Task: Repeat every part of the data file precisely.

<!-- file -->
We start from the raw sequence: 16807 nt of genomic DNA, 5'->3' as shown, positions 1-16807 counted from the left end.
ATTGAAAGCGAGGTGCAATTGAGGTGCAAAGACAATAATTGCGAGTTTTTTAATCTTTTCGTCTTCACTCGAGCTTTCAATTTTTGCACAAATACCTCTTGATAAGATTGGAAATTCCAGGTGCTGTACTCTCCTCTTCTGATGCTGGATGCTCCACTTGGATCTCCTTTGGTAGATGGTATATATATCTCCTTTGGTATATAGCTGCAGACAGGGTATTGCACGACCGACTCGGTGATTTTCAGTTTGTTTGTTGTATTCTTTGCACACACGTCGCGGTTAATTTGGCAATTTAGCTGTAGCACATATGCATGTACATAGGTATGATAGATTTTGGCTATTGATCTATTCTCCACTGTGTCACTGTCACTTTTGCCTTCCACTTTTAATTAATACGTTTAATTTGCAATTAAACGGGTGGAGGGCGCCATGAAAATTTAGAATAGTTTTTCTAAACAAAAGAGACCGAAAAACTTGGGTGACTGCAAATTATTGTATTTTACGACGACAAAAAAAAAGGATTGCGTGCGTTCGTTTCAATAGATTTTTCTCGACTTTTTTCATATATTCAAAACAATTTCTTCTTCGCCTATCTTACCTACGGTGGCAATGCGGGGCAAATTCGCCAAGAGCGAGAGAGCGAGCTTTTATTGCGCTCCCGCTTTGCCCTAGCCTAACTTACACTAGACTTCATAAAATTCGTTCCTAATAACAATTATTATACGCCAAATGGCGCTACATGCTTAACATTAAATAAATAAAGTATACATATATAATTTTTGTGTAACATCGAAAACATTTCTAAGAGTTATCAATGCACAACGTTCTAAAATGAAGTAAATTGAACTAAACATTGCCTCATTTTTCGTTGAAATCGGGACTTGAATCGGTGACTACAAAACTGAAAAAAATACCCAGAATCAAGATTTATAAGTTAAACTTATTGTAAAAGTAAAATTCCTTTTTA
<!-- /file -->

We start from the raw sequence: 16807 nt of genomic DNA, 5'->3' as shown, positions 1-16807 counted from the left end.
ATTGAAAGCGAGGTGCAATTGAGGTGCAAAGACAATAATTGCGAGTTTTTTAATCTTTTCGTCTTCACTCGAGCTTTCAATTTTTGCACAAATACCTCTTGATAAGATTGGAAATTCCAGGTGCTGTACTCTCCTCTTCTGATGCTGGATGCTCCACTTGGATCTCCTTTGGTAGATGGTATATATATCTCCTTTGGTATATAGCTGCAGACAGGGTATTGCACGACCGACTCGGTGATTTTCAGTTTGTTTGTTGTATTCTTTGCACACACGTCGCGGTTAATTTGGCAATTTAGCTGTAGCACATATGCATGTACATAGGTATGATAGATTTTGGCTATTGATCTATTCTCCACTGTGTCACTGTCACTTTTGCCTTCCACTTTTAATTAATACGTTTAATTTGCAATTAAACGGGTGGAGGGCGCCATGAAAATTTAGAATAGTTTTTCTAAACAAAAGAGACCGAAAAACTTGGGTGACTGCAAATTATTGTATTTTACGACGACAAAAAAAAAGGATTGCGTGCGTTCGTTTCAATAGATTTTTCTCGACTTTTTTCATATATTCAAAACAATTTCTTCTTCGCCTATCTTACCTACGGTGGCAATGCGGGGCAAATTCGCCAAGAGCGAGAGAGCGAGCTTTTATTGCGCTCCCGCTTTGCCCTAGCCTAACTTACACTAGACTTCATAAAATTCGTTCCTAATAACAATTATTATACGCCAAATGGCGCTACATGCTTAACATTAAATAAATAAAGTATACATATATAATTTTTGTGTAACATCGAAAACATTTCTAAGAGTTATCAATGCACAACGTTCTAAAATGAAGTAAATTGAACTAAACATTGCCTCATTTTTCGTTGAAATCGGGACTTGAATCGGTGACTACAAAACTGAAAAAAATACCCAGAATCAAGATTTATAAGTTAAACTTATTGTAAAAGTAAAATTCCTTTTTA